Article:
No small part of the pleasure of growing flowers is cutting them so you can enjoy them inside of your home as well as outside in your garden.

A floral arrangement can be as simple as a preschooler breaking off a fistful of dandelion blossoms and putting them in a juice glass or as complex as an intricate display of color-coordinated blossoms, branches and foliage. Both displays will be enjoyed for different reasons.

There are some secrets gardeners use to make their bouquets look better and last longer.

Marilyn Traiser of Yarmouth, chairwoman of the Judges Council of the Garden Club Federation of Maine, says the most important steps involve timing.

“You should cut (flowers) early in the morning, before they have chance to transpire” or give off water vapor, Traiser said. Cutting late in the day will work, but won’t be as good as early morning, she thinks, and avoid cutting them in the middle of the day.

Once you get the flowers inside, re-cut the stems an inch or more from the bottom. And there’s a right way and a wrong way to cut: to begin with, you have to use sharp scissors or a sharp knife, Traiser said. The hand pruners used for yard work are not sharp enough and will crush the stem’s capillaries. The stems – including the flowers you buy at a farm stand or supermarket – should be re-cut at a 45 degree or greater angle, to increase the area of the cut that is in the water.

Right after Traiser cuts the stems, she puts them into a bucket of water that she described as “warmer than warm but not hot.” If it is uncomfortable for your hand, it is too hot. If she has them, she uses conditioning packets that sometimes come with bunches of cut flowers, but that isn’t necessary.

The Ikebana, or Japanese, school of flower arranging has you cut the stems under water, but Traiser does not go that far.

How she arranges the flowers depends on what she has. If she has a multitude of blooms, she will sometimes just mix them together and put them in a vase. If she has just a few, she do an artistic display of the sort she would do if she were entering a flower show.

Traiser always has flowers on her dining-room table, and she likes a small cube or bowl-type container, which sits low so that people on opposite sides of the table can still see each other when they talk. To keep the flowers standing straight, she sometimes will weave birch twigs into a grid on the top of the vase. If she doesn’t have twigs, she creates a grid with floral tape.

She believes foliage adds a lot to flower arrangements. She uses a lot of hosta with different leaf colors, and she likes spirea and ninebark foliage, too, which come in colors – gold, burgundy or chartreuse – other than the traditional green.

If, after the flowers have been inside for a few days they look limp, you sometimes can revive them by re-cutting the stems and changing the water – but that doesn’t always work.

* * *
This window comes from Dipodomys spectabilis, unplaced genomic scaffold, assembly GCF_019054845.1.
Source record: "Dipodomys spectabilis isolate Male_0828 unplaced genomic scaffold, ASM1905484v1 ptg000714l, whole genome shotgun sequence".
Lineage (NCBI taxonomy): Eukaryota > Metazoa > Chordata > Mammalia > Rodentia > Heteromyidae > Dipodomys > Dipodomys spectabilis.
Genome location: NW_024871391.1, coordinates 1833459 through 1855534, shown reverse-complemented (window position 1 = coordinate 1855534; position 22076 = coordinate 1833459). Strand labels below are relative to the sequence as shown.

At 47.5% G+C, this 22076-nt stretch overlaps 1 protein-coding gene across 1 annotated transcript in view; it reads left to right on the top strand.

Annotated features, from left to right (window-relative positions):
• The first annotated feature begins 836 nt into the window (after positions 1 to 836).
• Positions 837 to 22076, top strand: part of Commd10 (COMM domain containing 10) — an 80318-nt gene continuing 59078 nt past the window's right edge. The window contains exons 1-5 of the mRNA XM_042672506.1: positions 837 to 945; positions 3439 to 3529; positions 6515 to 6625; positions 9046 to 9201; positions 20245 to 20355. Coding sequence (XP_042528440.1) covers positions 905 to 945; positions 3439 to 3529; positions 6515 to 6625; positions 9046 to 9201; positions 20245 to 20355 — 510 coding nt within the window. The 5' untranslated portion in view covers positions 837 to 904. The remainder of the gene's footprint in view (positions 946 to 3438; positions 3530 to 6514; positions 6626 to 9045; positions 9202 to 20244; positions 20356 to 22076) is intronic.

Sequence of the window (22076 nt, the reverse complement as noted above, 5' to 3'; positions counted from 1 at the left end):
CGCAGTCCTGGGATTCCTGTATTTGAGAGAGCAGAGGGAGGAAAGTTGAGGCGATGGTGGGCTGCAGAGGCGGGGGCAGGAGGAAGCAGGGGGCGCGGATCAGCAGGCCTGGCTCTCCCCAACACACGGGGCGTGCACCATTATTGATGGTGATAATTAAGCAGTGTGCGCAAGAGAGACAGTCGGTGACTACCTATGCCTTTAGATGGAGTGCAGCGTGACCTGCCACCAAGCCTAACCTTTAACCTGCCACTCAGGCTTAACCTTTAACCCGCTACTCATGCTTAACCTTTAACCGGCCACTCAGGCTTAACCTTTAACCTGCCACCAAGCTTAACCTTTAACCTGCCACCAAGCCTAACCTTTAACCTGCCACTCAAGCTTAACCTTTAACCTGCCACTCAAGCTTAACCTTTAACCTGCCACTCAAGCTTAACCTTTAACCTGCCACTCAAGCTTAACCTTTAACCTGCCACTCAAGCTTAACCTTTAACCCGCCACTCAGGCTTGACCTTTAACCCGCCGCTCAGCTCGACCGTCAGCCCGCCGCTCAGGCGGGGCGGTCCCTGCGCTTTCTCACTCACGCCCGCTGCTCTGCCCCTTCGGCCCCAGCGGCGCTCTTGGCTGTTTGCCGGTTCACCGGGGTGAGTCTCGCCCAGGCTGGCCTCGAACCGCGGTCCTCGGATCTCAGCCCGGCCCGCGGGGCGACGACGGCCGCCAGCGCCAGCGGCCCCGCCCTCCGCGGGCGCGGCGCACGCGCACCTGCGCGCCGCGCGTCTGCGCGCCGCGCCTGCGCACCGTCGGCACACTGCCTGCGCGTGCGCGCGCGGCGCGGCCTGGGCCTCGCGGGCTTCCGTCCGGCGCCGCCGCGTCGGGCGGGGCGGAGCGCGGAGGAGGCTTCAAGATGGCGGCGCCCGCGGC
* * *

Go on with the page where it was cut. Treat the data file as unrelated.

Instead, Traiser has a few tricks to keep flowers fresh. Amazingly, tulips continue growing up to an inch a day even after they are put in a vase. To keep that from happening, you can make a pin prick right at the base of the flower head. Also, she said, a tablespoon of gin in the water makes tulips stand upright (and probably the rest of us, too!).

Other tricks include adding a teaspoon of sugar to the water for asters and removing all of the leaves from chrysanthemum stems before putting them in water.

Traiser has been gardening all of her life. Her mother was an avid gardener, and Traiser joined in from the start.

About 35 years ago, she attended garden club’s flower show school in Massachusetts so she could become a judge; she lived there at the time. The Garden Club Federation of Maine used to hold flower show schools regularly – my wife, Nancy, took the courses and became a judge in the 1980s – but it has not held them in recent years.

Traiser said with only nine accredited flower show judges in Maine, it’s difficult to schedule many courses or flower shows. The club is considering the idea of staging a full flower show in the coming year. Such a show is much different from the Maine Flower Show, put on by the Maine Landscape and Nursery Association. A garden club flower show involves judging of horticulture – flowers, vegetables and branches – and flower designs. It does not have display gardens.

Meanwhile, the council is holding flower-design classes that are simpler than those required to become a judge (see sidebar).

Traiser said the state would love to have more judges, but for now people interested in becoming one will have to take the required courses out of state.

Tom Atwell is a freelance writer living and gardening in Cape Elizabeth. He can be contacted at 767-2297 or at: [email protected]

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